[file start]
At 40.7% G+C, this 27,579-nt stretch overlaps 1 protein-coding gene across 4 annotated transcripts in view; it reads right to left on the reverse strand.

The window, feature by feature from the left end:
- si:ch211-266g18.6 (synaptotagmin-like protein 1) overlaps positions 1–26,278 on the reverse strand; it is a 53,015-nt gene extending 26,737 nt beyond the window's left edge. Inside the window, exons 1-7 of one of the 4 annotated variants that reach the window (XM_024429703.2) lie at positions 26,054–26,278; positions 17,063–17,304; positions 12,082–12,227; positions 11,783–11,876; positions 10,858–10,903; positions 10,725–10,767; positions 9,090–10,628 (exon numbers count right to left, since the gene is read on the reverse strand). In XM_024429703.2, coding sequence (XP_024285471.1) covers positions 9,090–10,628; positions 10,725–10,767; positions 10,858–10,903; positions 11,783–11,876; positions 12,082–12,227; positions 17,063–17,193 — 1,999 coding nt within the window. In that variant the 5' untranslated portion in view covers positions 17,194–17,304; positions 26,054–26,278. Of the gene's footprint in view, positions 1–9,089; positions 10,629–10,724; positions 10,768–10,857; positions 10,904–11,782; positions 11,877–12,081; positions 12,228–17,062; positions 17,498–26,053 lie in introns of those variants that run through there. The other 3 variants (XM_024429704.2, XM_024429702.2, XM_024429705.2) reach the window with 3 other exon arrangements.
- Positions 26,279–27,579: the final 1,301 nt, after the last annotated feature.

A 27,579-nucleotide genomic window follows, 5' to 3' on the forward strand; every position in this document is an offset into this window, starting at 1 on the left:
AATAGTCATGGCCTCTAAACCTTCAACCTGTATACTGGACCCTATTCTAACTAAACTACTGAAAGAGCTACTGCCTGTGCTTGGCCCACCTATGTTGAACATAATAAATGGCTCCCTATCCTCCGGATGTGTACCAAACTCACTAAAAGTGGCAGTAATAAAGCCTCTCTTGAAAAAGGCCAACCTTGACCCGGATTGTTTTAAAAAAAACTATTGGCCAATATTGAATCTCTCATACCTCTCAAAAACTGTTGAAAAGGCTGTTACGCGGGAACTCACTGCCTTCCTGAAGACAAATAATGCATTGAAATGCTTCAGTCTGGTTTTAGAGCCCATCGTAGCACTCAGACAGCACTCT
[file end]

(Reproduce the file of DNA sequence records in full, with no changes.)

At 40.7% G+C, this 27,579-nt stretch overlaps 1 protein-coding gene across 4 annotated transcripts in view; it reads right to left on the reverse strand.

The window, feature by feature from the left end:
- si:ch211-266g18.6 (synaptotagmin-like protein 1) overlaps positions 1–26,278 on the reverse strand; it is a 53,015-nt gene extending 26,737 nt beyond the window's left edge. Inside the window, exons 1-7 of one of the 4 annotated variants that reach the window (XM_024429703.2) lie at positions 26,054–26,278; positions 17,063–17,304; positions 12,082–12,227; positions 11,783–11,876; positions 10,858–10,903; positions 10,725–10,767; positions 9,090–10,628 (exon numbers count right to left, since the gene is read on the reverse strand). In XM_024429703.2, coding sequence (XP_024285471.1) covers positions 9,090–10,628; positions 10,725–10,767; positions 10,858–10,903; positions 11,783–11,876; positions 12,082–12,227; positions 17,063–17,193 — 1,999 coding nt within the window. In that variant the 5' untranslated portion in view covers positions 17,194–17,304; positions 26,054–26,278. Of the gene's footprint in view, positions 1–9,089; positions 10,629–10,724; positions 10,768–10,857; positions 10,904–11,782; positions 11,877–12,081; positions 12,228–17,062; positions 17,498–26,053 lie in introns of those variants that run through there. The other 3 variants (XM_024429704.2, XM_024429702.2, XM_024429705.2) reach the window with 3 other exon arrangements.
- Positions 26,279–27,579: the final 1,301 nt, after the last annotated feature.

A 27,579-nucleotide genomic window follows, 5' to 3' on the forward strand; every position in this document is an offset into this window, starting at 1 on the left:
AATAGTCATGGCCTCTAAACCTTCAACCTGTATACTGGACCCTATTCTAACTAAACTACTGAAAGAGCTACTGCCTGTGCTTGGCCCACCTATGTTGAACATAATAAATGGCTCCCTATCCTCCGGATGTGTACCAAACTCACTAAAAGTGGCAGTAATAAAGCCTCTCTTGAAAAAGGCCAACCTTGACCCGGATTGTTTTAAAAAAAACTATTGGCCAATATTGAATCTCTCATACCTCTCAAAAACTGTTGAAAAGGCTGTTACGCGGGAACTCACTGCCTTCCTGAAGACAAATAATGCATTGAAATGCTTCAGTCTGGTTTTAGAGCCCATCGTAGCACTCAGACAGCACTCT